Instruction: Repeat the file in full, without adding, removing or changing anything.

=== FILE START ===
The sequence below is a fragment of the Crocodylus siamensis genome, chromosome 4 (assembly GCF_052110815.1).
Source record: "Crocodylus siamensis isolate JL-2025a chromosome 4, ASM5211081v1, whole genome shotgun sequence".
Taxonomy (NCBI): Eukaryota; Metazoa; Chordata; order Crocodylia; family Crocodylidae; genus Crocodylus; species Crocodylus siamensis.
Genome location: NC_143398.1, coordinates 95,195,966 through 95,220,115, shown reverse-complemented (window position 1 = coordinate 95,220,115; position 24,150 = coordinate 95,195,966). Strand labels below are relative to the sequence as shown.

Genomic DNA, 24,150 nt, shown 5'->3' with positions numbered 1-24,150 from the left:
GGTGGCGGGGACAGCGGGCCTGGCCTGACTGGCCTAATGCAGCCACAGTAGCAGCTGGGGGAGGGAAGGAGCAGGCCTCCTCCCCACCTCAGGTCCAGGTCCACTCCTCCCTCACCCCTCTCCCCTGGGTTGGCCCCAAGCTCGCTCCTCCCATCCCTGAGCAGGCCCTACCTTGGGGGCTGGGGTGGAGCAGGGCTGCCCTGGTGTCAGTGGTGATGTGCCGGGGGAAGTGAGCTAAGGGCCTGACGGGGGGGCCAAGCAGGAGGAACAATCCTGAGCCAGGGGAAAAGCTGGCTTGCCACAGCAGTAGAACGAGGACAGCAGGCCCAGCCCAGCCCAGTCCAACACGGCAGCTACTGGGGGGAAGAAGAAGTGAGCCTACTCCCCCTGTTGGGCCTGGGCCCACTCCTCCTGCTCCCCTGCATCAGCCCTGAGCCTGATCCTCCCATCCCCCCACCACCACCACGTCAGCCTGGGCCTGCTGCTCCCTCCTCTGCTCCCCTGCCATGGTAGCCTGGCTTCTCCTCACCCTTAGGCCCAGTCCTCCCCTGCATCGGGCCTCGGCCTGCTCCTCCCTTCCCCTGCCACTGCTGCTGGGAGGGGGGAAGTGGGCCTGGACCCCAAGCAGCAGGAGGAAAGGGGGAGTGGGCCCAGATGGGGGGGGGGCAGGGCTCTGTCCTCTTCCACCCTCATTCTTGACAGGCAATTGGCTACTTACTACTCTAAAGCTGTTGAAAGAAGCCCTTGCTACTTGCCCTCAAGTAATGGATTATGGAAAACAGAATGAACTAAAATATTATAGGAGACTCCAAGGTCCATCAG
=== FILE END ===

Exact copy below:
The sequence below is a fragment of the Crocodylus siamensis genome, chromosome 4 (assembly GCF_052110815.1).
Source record: "Crocodylus siamensis isolate JL-2025a chromosome 4, ASM5211081v1, whole genome shotgun sequence".
Taxonomy (NCBI): Eukaryota; Metazoa; Chordata; order Crocodylia; family Crocodylidae; genus Crocodylus; species Crocodylus siamensis.
Genome location: NC_143398.1, coordinates 95,195,966 through 95,220,115, shown reverse-complemented (window position 1 = coordinate 95,220,115; position 24,150 = coordinate 95,195,966). Strand labels below are relative to the sequence as shown.

Genomic DNA, 24,150 nt, shown 5'->3' with positions numbered 1-24,150 from the left:
GGTGGCGGGGACAGCGGGCCTGGCCTGACTGGCCTAATGCAGCCACAGTAGCAGCTGGGGGAGGGAAGGAGCAGGCCTCCTCCCCACCTCAGGTCCAGGTCCACTCCTCCCTCACCCCTCTCCCCTGGGTTGGCCCCAAGCTCGCTCCTCCCATCCCTGAGCAGGCCCTACCTTGGGGGCTGGGGTGGAGCAGGGCTGCCCTGGTGTCAGTGGTGATGTGCCGGGGGAAGTGAGCTAAGGGCCTGACGGGGGGGCCAAGCAGGAGGAACAATCCTGAGCCAGGGGAAAAGCTGGCTTGCCACAGCAGTAGAACGAGGACAGCAGGCCCAGCCCAGCCCAGTCCAACACGGCAGCTACTGGGGGGAAGAAGAAGTGAGCCTACTCCCCCTGTTGGGCCTGGGCCCACTCCTCCTGCTCCCCTGCATCAGCCCTGAGCCTGATCCTCCCATCCCCCCACCACCACCACGTCAGCCTGGGCCTGCTGCTCCCTCCTCTGCTCCCCTGCCATGGTAGCCTGGCTTCTCCTCACCCTTAGGCCCAGTCCTCCCCTGCATCGGGCCTCGGCCTGCTCCTCCCTTCCCCTGCCACTGCTGCTGGGAGGGGGGAAGTGGGCCTGGACCCCAAGCAGCAGGAGGAAAGGGGGAGTGGGCCCAGATGGGGGGGGGGCAGGGCTCTGTCCTCTTCCACCCTCATTCTTGACAGGCAATTGGCTACTTACTACTCTAAAGCTGTTGAAAGAAGCCCTTGCTACTTGCCCTCAAGTAATGGATTATGGAAAACAGAATGAACTAAAATATTATAGGAGACTCCAAGGTCCATCAG